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In the Media, September 2021

News Sentinel: Immigrants rights group asks Homeland Security to end Knox County’s detention program

An immigrants rights group is asking the Department of Homeland Security to stop allowing the Knox County Sheriff’s Office to detain immigrants, saying the former sheriff wasn’t authorized to enter into the deal in the first place. Allies of Knoxville’s Immigrant Neighbors, commonly known as AKIN, say former Sheriff Jimmy “J.J.” Jones never got proper approval to participate in the federal program…. “We are hoping for a swift termination to a program that has for years targeted and terrorized communities of color in Knox County,” said Meghan Conley, a University of Tennessee professor and member of AKIN.

The Daily Times: University of Tennessee Assistant Professor Amy Mundorff continues research into identifying remains after 9/11

Amy Mundorff was New York City’s first full-time forensic anthropologist when she was sent to the site of the World Trade Center on Sept. 11, 2001, to assess the situation after the second plane struck the South Tower. Within an hour she was buried underneath the debris when the tower fell, suffering compression fractures in her neck, a brain injury and a disease in her lungs from the ash and rubble that filled them as she fought to escape. “I was in so much pain,” said Mundorff, now an associate professor of anthropology at the University of Tennessee, Knoxville. “And I couldn’t process what I saw. The sounds of the collapse. The chaos.”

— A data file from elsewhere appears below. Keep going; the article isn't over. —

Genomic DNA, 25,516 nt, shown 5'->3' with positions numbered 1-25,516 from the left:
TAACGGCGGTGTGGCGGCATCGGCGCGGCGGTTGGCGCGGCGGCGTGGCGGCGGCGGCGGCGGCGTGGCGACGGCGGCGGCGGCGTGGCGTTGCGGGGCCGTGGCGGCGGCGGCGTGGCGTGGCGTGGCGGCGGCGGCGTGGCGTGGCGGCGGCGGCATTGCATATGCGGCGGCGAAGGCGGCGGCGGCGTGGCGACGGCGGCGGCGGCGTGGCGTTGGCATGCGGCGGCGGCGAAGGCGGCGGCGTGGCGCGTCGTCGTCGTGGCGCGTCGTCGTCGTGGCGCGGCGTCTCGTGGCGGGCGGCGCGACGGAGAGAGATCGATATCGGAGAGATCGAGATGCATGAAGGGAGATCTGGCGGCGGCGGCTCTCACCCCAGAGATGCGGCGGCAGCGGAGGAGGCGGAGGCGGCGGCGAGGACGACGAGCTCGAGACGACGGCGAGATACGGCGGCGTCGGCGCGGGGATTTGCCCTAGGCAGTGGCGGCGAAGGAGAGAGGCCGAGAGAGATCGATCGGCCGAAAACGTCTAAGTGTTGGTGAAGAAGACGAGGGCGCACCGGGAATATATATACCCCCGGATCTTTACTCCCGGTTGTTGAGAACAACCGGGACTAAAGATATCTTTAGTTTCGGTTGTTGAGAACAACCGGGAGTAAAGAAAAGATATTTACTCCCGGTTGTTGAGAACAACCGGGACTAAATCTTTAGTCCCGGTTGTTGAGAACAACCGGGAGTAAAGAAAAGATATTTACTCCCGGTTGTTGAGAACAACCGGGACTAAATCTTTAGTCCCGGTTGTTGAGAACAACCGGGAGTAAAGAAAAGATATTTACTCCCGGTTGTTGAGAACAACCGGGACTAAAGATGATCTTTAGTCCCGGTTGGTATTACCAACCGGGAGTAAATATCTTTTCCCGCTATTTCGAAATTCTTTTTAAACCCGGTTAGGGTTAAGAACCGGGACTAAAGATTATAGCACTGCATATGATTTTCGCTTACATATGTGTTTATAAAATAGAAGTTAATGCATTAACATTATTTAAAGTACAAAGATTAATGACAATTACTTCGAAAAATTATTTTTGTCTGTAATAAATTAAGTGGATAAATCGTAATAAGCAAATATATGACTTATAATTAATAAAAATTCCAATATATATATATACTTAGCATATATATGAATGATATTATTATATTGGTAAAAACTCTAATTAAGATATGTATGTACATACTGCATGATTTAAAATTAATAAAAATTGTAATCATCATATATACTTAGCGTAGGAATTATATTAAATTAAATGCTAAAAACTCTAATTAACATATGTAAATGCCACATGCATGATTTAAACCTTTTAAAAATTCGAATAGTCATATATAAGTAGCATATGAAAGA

WVLT: University of Tennessee Professor remembered after 31 years of teaching

Dr. Bill Larson, who passed away on Tuesday, August 7, served as an educator at the University of Tennessee for 31 years. Dr. Larson, a renowned professor of English and Cinema, impacted students along his journey through education. “He never forgot a name, he never forgot a face,” said Joe Edwin, a former student of Dr. Larson.